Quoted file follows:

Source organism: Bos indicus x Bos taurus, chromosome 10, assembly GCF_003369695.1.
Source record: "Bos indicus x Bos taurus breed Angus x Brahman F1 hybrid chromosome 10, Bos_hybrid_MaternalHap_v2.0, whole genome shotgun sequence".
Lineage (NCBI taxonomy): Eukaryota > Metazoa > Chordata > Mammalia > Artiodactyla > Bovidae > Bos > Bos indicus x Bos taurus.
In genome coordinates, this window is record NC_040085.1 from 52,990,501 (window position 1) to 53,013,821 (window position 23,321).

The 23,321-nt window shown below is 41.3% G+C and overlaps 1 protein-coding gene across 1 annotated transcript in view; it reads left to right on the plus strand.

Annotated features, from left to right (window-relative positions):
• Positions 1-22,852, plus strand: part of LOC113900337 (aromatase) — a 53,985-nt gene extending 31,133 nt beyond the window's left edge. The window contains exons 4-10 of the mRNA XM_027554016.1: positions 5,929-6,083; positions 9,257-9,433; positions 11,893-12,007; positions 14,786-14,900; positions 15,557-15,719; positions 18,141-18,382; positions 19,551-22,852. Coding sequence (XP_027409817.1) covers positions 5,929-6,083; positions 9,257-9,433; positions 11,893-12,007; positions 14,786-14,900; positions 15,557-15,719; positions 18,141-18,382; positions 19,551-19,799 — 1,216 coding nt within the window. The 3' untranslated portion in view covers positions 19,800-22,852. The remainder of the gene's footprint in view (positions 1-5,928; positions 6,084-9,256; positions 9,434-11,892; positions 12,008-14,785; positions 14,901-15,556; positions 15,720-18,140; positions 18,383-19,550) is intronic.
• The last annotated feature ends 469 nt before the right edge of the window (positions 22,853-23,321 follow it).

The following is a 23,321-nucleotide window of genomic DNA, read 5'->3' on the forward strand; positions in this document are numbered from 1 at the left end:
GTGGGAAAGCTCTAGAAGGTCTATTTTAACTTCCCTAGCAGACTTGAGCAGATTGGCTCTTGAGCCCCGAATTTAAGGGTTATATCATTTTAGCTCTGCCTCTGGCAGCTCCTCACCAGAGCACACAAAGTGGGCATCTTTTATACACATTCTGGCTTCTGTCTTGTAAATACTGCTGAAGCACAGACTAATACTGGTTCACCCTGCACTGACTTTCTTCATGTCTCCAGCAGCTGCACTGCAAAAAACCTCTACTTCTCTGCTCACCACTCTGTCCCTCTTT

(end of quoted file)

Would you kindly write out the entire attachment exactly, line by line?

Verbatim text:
Source organism: Bos indicus x Bos taurus, chromosome 10, assembly GCF_003369695.1.
Source record: "Bos indicus x Bos taurus breed Angus x Brahman F1 hybrid chromosome 10, Bos_hybrid_MaternalHap_v2.0, whole genome shotgun sequence".
Lineage (NCBI taxonomy): Eukaryota > Metazoa > Chordata > Mammalia > Artiodactyla > Bovidae > Bos > Bos indicus x Bos taurus.
In genome coordinates, this window is record NC_040085.1 from 52,990,501 (window position 1) to 53,013,821 (window position 23,321).

The 23,321-nt window shown below is 41.3% G+C and overlaps 1 protein-coding gene across 1 annotated transcript in view; it reads left to right on the plus strand.

Annotated features, from left to right (window-relative positions):
• Positions 1-22,852, plus strand: part of LOC113900337 (aromatase) — a 53,985-nt gene extending 31,133 nt beyond the window's left edge. The window contains exons 4-10 of the mRNA XM_027554016.1: positions 5,929-6,083; positions 9,257-9,433; positions 11,893-12,007; positions 14,786-14,900; positions 15,557-15,719; positions 18,141-18,382; positions 19,551-22,852. Coding sequence (XP_027409817.1) covers positions 5,929-6,083; positions 9,257-9,433; positions 11,893-12,007; positions 14,786-14,900; positions 15,557-15,719; positions 18,141-18,382; positions 19,551-19,799 — 1,216 coding nt within the window. The 3' untranslated portion in view covers positions 19,800-22,852. The remainder of the gene's footprint in view (positions 1-5,928; positions 6,084-9,256; positions 9,434-11,892; positions 12,008-14,785; positions 14,901-15,556; positions 15,720-18,140; positions 18,383-19,550) is intronic.
• The last annotated feature ends 469 nt before the right edge of the window (positions 22,853-23,321 follow it).

The following is a 23,321-nucleotide window of genomic DNA, read 5'->3' on the forward strand; positions in this document are numbered from 1 at the left end:
GTGGGAAAGCTCTAGAAGGTCTATTTTAACTTCCCTAGCAGACTTGAGCAGATTGGCTCTTGAGCCCCGAATTTAAGGGTTATATCATTTTAGCTCTGCCTCTGGCAGCTCCTCACCAGAGCACACAAAGTGGGCATCTTTTATACACATTCTGGCTTCTGTCTTGTAAATACTGCTGAAGCACAGACTAATACTGGTTCACCCTGCACTGACTTTCTTCATGTCTCCAGCAGCTGCACTGCAAAAAACCTCTACTTCTCTGCTCACCACTCTGTCCCTCTTT